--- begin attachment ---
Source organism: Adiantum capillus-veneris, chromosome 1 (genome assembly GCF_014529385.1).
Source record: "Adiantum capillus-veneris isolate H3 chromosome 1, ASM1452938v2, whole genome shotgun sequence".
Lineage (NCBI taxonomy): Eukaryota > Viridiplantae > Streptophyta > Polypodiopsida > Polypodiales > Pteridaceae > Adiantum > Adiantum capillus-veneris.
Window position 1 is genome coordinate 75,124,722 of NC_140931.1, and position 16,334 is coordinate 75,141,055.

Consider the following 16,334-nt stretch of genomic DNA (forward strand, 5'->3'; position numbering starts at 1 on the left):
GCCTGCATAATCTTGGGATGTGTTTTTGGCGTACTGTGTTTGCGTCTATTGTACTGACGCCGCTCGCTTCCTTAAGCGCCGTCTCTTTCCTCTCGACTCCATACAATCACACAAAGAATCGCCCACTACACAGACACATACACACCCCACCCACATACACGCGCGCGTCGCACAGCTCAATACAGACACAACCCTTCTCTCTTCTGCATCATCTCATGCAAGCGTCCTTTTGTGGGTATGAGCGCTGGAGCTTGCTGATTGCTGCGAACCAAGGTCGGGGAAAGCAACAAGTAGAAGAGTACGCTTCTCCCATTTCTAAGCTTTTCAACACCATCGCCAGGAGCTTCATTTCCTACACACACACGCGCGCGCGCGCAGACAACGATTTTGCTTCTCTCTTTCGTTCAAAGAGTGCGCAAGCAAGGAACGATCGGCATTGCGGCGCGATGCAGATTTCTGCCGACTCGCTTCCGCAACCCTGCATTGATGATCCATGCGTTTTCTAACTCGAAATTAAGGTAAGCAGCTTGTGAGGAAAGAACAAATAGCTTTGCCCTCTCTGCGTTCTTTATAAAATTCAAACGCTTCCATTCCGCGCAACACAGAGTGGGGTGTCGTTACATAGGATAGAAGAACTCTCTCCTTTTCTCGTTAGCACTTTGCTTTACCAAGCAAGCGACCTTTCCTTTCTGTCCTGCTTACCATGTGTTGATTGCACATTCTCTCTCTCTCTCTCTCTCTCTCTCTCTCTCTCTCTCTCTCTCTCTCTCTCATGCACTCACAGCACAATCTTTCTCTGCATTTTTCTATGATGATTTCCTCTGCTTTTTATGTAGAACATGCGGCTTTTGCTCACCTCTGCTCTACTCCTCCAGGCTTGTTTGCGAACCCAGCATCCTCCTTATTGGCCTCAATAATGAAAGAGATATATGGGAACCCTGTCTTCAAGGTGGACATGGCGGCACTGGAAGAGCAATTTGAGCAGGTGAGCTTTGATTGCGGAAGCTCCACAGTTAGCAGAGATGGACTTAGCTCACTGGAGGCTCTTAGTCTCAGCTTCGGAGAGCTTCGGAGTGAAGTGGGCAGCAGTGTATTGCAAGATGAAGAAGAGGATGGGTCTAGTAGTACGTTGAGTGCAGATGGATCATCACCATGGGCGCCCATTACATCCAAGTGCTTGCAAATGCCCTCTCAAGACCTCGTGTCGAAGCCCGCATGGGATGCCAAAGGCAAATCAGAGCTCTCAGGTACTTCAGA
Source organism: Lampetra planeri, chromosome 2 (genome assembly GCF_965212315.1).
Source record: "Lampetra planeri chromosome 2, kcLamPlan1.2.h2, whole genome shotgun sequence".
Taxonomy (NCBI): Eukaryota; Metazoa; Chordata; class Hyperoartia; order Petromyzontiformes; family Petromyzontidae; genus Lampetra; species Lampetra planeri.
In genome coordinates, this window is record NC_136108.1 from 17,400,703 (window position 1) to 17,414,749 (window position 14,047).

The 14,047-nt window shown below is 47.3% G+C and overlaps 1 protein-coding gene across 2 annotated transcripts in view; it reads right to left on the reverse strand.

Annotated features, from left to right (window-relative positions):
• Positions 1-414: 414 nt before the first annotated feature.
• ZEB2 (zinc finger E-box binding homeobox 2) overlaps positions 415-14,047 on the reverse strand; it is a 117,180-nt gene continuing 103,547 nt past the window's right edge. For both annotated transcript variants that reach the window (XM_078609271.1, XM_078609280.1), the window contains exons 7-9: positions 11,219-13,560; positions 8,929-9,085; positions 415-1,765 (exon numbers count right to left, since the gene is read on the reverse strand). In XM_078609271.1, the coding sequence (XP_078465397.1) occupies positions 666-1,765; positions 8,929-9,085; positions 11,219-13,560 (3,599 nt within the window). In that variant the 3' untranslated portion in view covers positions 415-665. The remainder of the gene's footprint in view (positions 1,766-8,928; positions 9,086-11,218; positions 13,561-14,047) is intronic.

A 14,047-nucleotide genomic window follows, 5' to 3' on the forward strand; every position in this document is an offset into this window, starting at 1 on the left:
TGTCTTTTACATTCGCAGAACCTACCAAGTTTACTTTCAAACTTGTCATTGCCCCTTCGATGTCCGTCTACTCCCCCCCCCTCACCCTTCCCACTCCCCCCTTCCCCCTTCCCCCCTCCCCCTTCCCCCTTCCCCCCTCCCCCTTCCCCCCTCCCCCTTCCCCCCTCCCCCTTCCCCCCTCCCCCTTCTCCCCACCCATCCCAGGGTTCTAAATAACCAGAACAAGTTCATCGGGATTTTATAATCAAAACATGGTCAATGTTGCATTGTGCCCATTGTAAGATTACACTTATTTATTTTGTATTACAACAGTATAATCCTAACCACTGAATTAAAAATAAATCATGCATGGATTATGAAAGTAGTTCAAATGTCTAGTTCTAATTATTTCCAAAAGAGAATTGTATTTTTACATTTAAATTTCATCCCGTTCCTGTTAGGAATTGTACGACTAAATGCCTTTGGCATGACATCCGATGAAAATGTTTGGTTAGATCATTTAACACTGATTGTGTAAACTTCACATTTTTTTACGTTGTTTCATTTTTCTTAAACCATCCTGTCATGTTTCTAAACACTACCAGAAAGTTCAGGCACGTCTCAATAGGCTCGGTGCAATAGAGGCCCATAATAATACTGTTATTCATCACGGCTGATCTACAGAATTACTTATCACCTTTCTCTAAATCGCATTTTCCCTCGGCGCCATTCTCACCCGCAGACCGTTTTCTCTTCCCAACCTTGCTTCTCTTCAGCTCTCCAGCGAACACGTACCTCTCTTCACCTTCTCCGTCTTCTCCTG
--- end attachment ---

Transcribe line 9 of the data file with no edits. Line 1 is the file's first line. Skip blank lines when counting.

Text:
Taxonomy (NCBI): Eukaryota; Metazoa; Chordata; class Hyperoartia; order Petromyzontiformes; family Petromyzontidae; genus Lampetra; species Lampetra planeri.